Forty-eight participants, between the age range of 20–65 years, were recruited from the local community and stratified in two groups: non-obese (18.5⩽BMI<25 kg m−2) and obese (BMI>30 kg m−2). Demographic descriptions of the participants are presented in Table 1. Significant group-level differences in percent body fat and waist-to-hip ratio (WHR) support that BMI differences were due to obesity and not other confounding factors such as high muscularity.35 Only participants who were sedentary to recreationally active and who reported no musculoskeletal injuries or disorders of the upper extremity within the past year were recruited in this study. Informed consent, using procedures approved by the Institutional Review Board, was obtained prior to the experiment.
A 2 (obesity: non-obese vs obese) × 2 (stress: control vs stress) mixed-measure design was used to examine their main and interactive effects on handgrip fatigue and associated cardiovascular and perceptual responses during intermittent handgrip exertions. Participants in each group performed handgrip exertions at 30% of their maximum voluntary contraction until exhaustion in the absence and presence of a laboratory stressor. The stressor used in the current study included a serial-n addition/subtraction task. Mental arithmetic has been regarded as one of the core cognitive functions,36 and in addition to measuring cognitive ability, mental arithmetic tasks have frequently been used both as a laboratory-based mental distractor37 and as a mental stressor.38,39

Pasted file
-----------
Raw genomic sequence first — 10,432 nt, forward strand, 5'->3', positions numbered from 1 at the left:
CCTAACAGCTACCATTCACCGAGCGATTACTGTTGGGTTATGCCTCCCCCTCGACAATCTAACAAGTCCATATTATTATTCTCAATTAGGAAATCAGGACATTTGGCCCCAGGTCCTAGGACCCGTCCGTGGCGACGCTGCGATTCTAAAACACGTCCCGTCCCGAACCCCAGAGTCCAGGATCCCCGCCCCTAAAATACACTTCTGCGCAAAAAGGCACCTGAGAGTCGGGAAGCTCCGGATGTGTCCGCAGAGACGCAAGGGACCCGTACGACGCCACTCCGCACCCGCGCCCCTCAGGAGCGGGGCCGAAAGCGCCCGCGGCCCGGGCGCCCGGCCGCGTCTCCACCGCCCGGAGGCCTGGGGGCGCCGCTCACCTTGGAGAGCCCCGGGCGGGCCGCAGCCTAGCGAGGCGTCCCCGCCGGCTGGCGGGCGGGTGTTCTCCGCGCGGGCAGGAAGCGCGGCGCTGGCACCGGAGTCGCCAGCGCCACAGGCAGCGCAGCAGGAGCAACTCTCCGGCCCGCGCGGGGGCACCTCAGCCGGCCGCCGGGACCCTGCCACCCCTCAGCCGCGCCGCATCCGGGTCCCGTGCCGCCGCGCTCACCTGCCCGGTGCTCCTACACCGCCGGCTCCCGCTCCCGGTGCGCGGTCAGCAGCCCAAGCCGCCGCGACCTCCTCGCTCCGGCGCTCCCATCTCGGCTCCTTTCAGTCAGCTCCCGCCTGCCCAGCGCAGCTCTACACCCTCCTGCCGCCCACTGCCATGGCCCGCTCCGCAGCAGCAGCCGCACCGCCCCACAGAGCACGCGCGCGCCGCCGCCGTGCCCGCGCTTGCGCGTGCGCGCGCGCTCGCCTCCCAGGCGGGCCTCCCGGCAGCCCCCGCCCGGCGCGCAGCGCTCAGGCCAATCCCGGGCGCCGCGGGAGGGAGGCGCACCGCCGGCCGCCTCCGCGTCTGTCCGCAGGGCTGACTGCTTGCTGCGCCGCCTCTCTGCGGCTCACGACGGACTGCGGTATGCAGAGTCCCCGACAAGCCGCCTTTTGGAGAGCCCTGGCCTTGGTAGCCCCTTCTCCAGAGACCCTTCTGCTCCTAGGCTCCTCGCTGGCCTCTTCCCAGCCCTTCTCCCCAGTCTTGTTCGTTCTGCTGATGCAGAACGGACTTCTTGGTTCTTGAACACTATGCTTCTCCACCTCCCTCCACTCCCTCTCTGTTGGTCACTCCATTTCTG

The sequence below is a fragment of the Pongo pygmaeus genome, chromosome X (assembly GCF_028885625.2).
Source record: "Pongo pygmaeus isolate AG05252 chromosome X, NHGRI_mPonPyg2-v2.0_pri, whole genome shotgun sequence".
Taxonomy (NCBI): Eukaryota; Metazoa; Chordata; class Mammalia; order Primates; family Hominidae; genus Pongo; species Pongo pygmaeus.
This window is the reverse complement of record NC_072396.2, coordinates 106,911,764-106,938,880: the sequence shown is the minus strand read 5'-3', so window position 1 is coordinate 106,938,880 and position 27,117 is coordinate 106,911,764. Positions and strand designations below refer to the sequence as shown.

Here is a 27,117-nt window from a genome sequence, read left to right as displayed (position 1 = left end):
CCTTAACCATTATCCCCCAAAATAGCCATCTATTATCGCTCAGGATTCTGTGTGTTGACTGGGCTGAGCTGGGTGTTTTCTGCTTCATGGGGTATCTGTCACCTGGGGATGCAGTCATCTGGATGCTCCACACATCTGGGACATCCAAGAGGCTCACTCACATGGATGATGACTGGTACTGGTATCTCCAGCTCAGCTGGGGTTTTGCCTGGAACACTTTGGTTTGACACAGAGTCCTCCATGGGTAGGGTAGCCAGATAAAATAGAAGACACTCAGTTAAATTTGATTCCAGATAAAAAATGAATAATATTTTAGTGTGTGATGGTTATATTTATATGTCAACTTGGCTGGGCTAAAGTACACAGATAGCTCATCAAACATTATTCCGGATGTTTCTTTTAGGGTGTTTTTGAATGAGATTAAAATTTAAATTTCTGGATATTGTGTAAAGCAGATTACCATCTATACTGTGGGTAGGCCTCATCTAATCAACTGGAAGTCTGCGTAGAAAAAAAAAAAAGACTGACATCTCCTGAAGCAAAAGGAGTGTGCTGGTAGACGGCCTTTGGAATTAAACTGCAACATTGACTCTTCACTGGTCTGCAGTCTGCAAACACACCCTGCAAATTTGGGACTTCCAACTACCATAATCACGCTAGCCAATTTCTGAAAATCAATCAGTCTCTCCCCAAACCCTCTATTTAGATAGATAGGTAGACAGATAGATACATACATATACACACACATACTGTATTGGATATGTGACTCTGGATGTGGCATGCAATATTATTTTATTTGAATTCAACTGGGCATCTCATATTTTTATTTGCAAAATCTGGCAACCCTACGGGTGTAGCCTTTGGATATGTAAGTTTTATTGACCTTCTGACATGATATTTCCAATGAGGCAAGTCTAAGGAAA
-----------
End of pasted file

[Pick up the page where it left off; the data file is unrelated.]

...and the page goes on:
Participants attended two experimental sessions, a control and a stress condition, that were counterbalanced in their presentation order within each obesity group. The sessions for each participant were separated by at least 48 h each to reduce any residual effects of stress or fatigue. At the start of the first session, demographic information, health history and anthropometric measurements were obtained from the participants. Included in these measurements were participant body weight, stature, body fat percentage, waist circumference and hip circumference. Isometric handgrip strengths (that is, pre strength) were measured at the start of each session, after instrumenting participants with a heart rate monitor chest strap (RS800 Polar Heart Rate Monitor, Polar, Finland). The strength values obtained during the first session determined the 30% maximum voluntary contraction load level for each participant’s endurance tasks. Participants were seated upright with their upper arm at their side. A digital grip dynamometer (BIOPAC Systems, Inc., Goleta, CA, USA) was held in the dominant hand and the participant maintained the standardized grip testing posture with the elbow at 90 degrees and lower arm strapped to the chair arm support.